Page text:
How Light Affects Sleep
All of the human senses play an important role in sleep wellness. But the most important of those is how we interact with light. To fully understand the effects of light, we need to dig deeper into the body's circadian process and how it works. Thus, it’s important to know how your circadian rhythm and light interact to understand how blue light affects sleep.
The body's circadian rhythm functions are connected to the circadian pacemaker (or a master clock) within the brain. The specific area of the brain is within the hypothalamus, the part of the brain primarily responsible for hormone regulation. Inside of the hypothalamus is the suprachiasmatic nucleus (or shortened, SCN). And the SCN is highly sensitive to one external factor: light.
A healthy circadian rhythm allows for restorative sleep. It even helps our bodies to produce proteins close to mealtime hormones to provide enough energy (Sleep Foundation). The circadian rhythm also influences mental and physical health- from metabolism to dementia. The circadian rhythm even affects the sleep-promoting hormone melatonin!
The circadian rhythm is supposed to follow the pattern of light from the sun to ensure that we sleep at night and are awake during the day. This process is fundamental in producing melatonin. Thus, when darkness begins to fall at dusk, melatonin levels start to rise, encouraging us to sleep. But in our modern age, all of this can be disrupted by the excess of artificial light around us.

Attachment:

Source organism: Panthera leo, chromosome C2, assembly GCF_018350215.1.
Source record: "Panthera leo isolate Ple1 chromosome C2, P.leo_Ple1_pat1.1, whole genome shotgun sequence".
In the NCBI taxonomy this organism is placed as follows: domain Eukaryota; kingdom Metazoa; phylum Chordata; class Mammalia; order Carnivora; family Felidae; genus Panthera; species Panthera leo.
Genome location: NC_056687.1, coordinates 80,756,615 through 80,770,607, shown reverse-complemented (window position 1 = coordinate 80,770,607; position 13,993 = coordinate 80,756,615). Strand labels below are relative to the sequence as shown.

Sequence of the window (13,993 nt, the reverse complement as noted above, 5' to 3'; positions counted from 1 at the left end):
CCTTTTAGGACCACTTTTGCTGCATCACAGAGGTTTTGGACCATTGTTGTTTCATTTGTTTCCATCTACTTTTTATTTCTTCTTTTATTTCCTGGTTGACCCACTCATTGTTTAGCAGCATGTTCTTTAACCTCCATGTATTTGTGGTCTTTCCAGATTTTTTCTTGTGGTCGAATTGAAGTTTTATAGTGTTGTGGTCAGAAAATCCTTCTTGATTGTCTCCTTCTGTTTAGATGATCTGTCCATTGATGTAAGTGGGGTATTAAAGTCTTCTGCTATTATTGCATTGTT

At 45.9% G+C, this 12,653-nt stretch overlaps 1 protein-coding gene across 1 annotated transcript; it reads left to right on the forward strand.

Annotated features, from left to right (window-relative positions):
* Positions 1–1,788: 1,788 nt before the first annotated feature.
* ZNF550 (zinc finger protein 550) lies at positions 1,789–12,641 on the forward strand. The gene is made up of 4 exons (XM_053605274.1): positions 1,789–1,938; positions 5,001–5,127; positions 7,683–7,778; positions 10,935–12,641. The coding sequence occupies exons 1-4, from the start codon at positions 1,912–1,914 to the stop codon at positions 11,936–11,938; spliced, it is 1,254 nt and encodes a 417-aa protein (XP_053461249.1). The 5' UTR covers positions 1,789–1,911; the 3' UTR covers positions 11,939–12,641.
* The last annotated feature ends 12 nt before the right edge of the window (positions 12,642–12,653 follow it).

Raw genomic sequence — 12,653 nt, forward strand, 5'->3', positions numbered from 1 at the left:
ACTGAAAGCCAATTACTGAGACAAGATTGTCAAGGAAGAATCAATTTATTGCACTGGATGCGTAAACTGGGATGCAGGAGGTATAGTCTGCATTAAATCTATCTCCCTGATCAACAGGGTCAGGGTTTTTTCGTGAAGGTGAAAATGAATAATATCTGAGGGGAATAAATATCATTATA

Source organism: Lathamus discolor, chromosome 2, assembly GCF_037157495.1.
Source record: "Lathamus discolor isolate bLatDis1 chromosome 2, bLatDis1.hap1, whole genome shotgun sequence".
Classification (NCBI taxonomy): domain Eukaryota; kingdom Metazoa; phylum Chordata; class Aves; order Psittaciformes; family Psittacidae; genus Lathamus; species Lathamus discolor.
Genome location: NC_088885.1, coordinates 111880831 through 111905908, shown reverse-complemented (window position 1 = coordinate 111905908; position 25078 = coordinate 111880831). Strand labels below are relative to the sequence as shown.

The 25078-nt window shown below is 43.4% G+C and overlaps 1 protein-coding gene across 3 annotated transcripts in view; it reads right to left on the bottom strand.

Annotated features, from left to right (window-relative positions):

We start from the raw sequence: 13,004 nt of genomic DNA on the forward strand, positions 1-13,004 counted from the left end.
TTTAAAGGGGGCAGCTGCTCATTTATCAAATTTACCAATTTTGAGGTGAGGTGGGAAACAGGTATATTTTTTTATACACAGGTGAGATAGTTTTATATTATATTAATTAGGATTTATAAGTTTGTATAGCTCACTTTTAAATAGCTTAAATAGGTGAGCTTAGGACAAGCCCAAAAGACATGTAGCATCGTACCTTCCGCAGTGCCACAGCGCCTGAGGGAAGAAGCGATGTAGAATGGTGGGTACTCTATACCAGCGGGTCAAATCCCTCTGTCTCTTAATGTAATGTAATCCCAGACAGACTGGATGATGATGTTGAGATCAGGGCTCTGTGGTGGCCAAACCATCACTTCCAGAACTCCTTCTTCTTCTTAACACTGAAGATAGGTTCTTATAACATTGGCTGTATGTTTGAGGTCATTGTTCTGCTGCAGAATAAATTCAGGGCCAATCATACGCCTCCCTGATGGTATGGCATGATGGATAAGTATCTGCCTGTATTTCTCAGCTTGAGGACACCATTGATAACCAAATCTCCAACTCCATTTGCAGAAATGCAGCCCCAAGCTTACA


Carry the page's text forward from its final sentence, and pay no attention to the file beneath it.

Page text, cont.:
Light can affect the circadian rhythm in different ways, depending on when the exposure occurs. For example, exposure early in the morning can push the circadian rhythm earlier. In contrast, exposure late at night pushes it later. This explains why late-night exposure to artificial light, especially blue light, can be so harmful.
Blue light is a specific wave of light that impacts the body especially powerfully, because most of our exposure to blue light comes from the sun! When we get blue light exposure from the sun, it elevates body temperature and heart rate, making us feel awake and energized (Sleep Foundation). Knowing that, it's no surprise that when the body is exposed to blue light at night, whether from a TV, phone, or other electronic devices, the circadian rhythm is thrown off. Late-night light exposure also throws off transitions through sleep cycles, which makes sleep less refreshing.
The best way to ensure that light is not interfering with sleep is to minimize exposure to light (especially blue light) near bedtime. This means avoiding electronics usage as much as possible or using blue light glasses. Efforts can also be made to eliminate outside light from the bedroom by using curtains (especially blackout curtains) or a sleep mask. Blocking out the light from electronics in the bedroom, such as clocks, is also helpful. However, not everyone likes a pitch-black room at night, which is where red light comes in. It is currently theorized that red light promotes melatonin, thus promoting better sleep (Healthline). Most importantly is getting plenty of natural light exposure during the day.
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